A short note on the generalized “smoothstep” function.

August 29, 2017

The Wikipedia page on Renderman’s “smoothstep” function,

\mathrm{smoothstep}(x)=3x^2-2x^3

features an entry on higher-order generalizations of this function, where each succeeding member has more of its higher order derivatives being set to zero at the endpoints 0 and 1.

Among other things, a formula for these generalized functions is presented, which I find rather unwieldy. I have thus written this short entry to present a much conceptually simpler formula.

One can use e.g. confluent divided differences to derive the following (IMNSHO cleaner) formula for n-th order smoothstep \mathrm{S}_n(x):

\displaystyle \mathrm{S}_n(x)=x^{n+1}\sum\limits_{k=0}^n\binom{n+k}{k}(1-x)^k

Here is a Mathematica demonstration of this identity for the first 21 members:

And @@ Table[InterpolatingPolynomial[{PadRight[{{0}, 0}, n + 2],
                                      PadRight[{{1}, 1}, n + 2]}, x] ==
             x^(n + 1) Sum[Binomial[n + k, k] (1 - x)^k, {k, 0, n}]
             // Simplify, {n, 0, 20}]

which should yield True.

In implementations for other languages (e.g. C++, JavaScript), one would want to use a suitable modification of Horner’s rule to evaluate the polynomial factor expressed in terms of 1-x, as well as exploiting the recurrence

\dbinom{n+k+1}{k+1}=\left(1+\dfrac{n}{k+1}\right)\dbinom{n+k}{k}

for generating the coefficients.

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A little personal update

July 14, 2017

Some people may have been wondering about my increasingly frequent absences on the Internet. I am writing this in an attempt to assuage them.

Read the rest of this entry »


Quick-and-dirty numerical inversion of the Laplace transform II

February 1, 2017

In this post, I will present an extension of the method previously posted in Quick-and-dirty numerical inversion of the Laplace transform.

The method, due to Piessens, is effectively a Gauss-Kronrod extension of the complex Gaussian quadrature method by Salzer. Recall that the Gauss-Kronrod idea is to use two different quadrature abscissa/weight pairs, where one’s abscissas is a subset of the other, to be able to estimate the accuracy of the higher-order method.

Here is the implementation of the extended version of NInverseLaplaceTransform[]:

SalzerRuleData[n_Integer, prec_:MachinePrecision] :=
      Transpose[Map[{#, (-1)^(n + 1) # ((2 n - 1)/
                        HypergeometricPFQ[{1 - n, n - 1}, {}, #])^2/n} &,
                    \[FormalX] /.
                    NSolve[HypergeometricPFQ[{-n, n}, {}, \[FormalX]],
                           \[FormalX], prec]]]
piessensQ[n_Integer, x_] := Module[{cof},
        cof = LinearSolve[SparseArray[{{j_, k_} /; j <= k :> 1/((k - j)!
                                      Binomial[2 n + k - j, n + k - j])},
                                      {n + 1, n + 1}],
                          -Table[1/(j! Binomial[2 n + j, n + j]),
                                 {j, n + 1, 1, -1}]];
        Expand[FromDigits[Prepend[Reverse[cof], 1], x]]]
SalzerPiessensRuleData[n_Integer, prec_: MachinePrecision] :=
      Module[{c, pk, pl, sg, sk, sl},
             sl = \[FormalX] /.
             NSolve[HypergeometricPFQ[{-n, n}, {}, \[FormalX]], \[FormalX], prec];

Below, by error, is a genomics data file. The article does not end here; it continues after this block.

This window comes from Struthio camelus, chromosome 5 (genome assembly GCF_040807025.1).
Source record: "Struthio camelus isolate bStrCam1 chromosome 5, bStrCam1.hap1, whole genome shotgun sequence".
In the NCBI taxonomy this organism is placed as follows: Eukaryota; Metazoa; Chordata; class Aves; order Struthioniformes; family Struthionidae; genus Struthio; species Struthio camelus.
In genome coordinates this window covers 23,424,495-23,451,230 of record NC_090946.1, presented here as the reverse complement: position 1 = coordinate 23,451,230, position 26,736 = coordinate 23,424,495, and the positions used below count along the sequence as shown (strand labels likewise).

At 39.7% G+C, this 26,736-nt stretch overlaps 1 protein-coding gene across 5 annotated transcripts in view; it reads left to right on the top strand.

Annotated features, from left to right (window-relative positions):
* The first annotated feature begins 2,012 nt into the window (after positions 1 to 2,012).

pl = \[FormalX] /.
             NSolve[piessensQ[n, \[FormalX]], \[FormalX], prec];
             sk = HypergeometricPFQ[{1 - n, n - 1}, {}, sl];
             sg = (-1)^(n + 1) sl ((2 n - 1)/sk)^2/n; c = n! Binomial[2 n, n];
             sk = sg - (2 n - 1) sl/(c n sk piessensQ[n, sl]);
             pk = 1/(c pl HypergeometricPFQ[{-n, n}, {}, pl]
                     (D[piessensQ[n, \[FormalX]], \[FormalX]] /.
                      \[FormalX] -> pl));
             {Join[sl, pl], Join[sk, pk]}]
Options[NInverseLaplaceTransform] = {Method -> Automatic,
        "Points" -> 6, WorkingPrecision -> MachinePrecision};

NInverseLaplaceTransform[f_, s_, t_, opts : OptionsPattern[]] :=
        Module[{met, xa, wt},
               met = Switch[OptionValue[Method],
                            "SalzerPiessens" | Automatic, SalzerPiessensRuleData,
                            "Salzer", SalzerRuleData, _, Return[$Failed]];
               {xa, wt} = met[OptionValue["Points"],
                              OptionValue[WorkingPrecision]];
               Chop[(wt.Function[s, f][1/xa/t])/t]]

For error estimation purposes, one could then generate the approximant corresponding to both Salzer and Salzer-Piessens for the same setting of "Points" and look at their difference.

Using the Bessel function example from the previous post,

f1[t_] = NInverseLaplaceTransform[1/Sqrt[1 + s^2], s, t, 
          "Points" -> 9, WorkingPrecision -> 30];
f2[t_] = NInverseLaplaceTransform[1/Sqrt[1 + s^2], s, t, 
          Method -> "Salzer", "Points" -> 9, WorkingPrecision -> 30];
GraphicsGrid[{{Plot[{BesselJ[0, t], Re[f1[t]]}, {t, 0, 19}, 
                    Frame -> True, ImageSize -> Medium, 
                    PlotLegends -> {{TraditionalForm[BesselJ[0, t]],
                                     "Salzer-Piessens"}}, 
                    PlotStyle -> {AbsoluteThickness[4], Automatic}],
               SpanFromLeft},
              {Plot[Re[f1[t] - f2[t]], {t, 0, 19}, Frame -> True, 
                    PlotLabel -> Style["Difference between Salzer-Piessens
                                        and Salzer methods", Small],